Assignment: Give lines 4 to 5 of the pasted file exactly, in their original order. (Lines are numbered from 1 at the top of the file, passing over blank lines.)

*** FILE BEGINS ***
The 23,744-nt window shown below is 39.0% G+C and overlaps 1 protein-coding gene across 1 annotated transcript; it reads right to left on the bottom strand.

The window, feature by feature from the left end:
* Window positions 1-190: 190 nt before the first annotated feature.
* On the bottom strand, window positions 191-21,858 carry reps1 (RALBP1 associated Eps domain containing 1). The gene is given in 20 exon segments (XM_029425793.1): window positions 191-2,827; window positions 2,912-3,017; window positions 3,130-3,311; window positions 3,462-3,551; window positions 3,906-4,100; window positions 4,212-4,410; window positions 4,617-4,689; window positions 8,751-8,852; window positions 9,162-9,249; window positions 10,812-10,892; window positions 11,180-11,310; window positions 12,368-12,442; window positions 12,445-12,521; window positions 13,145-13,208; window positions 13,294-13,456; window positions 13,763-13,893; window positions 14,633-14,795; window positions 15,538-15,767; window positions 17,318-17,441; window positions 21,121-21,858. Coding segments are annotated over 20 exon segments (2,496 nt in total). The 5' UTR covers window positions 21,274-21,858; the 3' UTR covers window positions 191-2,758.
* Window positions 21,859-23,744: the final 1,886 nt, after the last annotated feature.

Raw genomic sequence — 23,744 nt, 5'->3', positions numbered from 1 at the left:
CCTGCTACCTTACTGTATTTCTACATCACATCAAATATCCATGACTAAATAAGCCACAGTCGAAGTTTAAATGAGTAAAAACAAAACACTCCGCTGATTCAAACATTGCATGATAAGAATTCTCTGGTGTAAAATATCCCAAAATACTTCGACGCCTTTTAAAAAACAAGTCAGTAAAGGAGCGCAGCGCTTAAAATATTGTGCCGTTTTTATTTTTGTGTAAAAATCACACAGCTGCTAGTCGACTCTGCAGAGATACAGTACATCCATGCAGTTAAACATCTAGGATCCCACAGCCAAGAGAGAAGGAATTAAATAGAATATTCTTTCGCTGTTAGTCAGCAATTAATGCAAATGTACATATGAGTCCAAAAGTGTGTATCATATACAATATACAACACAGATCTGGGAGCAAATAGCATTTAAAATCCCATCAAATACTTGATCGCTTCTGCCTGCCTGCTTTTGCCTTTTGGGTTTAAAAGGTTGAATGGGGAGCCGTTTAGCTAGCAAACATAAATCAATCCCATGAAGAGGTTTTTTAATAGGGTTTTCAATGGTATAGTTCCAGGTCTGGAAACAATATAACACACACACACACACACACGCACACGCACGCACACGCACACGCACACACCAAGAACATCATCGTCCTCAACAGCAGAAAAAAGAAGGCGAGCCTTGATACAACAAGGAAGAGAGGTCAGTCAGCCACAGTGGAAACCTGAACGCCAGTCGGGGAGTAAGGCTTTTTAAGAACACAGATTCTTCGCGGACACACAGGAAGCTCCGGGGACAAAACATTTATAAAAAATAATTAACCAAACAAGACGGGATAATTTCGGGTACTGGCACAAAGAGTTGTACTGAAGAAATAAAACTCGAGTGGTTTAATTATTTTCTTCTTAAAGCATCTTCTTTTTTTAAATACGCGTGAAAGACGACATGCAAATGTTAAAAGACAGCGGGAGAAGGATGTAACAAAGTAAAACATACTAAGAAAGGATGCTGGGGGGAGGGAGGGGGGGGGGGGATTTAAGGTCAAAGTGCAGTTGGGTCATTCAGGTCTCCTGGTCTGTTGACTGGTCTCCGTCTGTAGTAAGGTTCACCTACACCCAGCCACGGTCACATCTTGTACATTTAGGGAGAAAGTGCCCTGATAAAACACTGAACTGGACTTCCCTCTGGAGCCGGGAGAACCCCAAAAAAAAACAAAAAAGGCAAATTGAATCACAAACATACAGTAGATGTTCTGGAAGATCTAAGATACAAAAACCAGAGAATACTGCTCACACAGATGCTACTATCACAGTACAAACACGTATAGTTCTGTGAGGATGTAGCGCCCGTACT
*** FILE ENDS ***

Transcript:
* On the bottom strand, window positions 191-21,858 carry reps1 (RALBP1 associated Eps domain containing 1). The gene is given in 20 exon segments (XM_029425793.1): window positions 191-2,827; window positions 2,912-3,017; window positions 3,130-3,311; window positions 3,462-3,551; window positions 3,906-4,100; window positions 4,212-4,410; window positions 4,617-4,689; window positions 8,751-8,852; window positions 9,162-9,249; window positions 10,812-10,892; window positions 11,180-11,310; window positions 12,368-12,442; window positions 12,445-12,521; window positions 13,145-13,208; window positions 13,294-13,456; window positions 13,763-13,893; window positions 14,633-14,795; window positions 15,538-15,767; window positions 17,318-17,441; window positions 21,121-21,858. Coding segments are annotated over 20 exon segments (2,496 nt in total). The 5' UTR covers window positions 21,274-21,858; the 3' UTR covers window positions 191-2,758.
* Window positions 21,859-23,744: the final 1,886 nt, after the last annotated feature.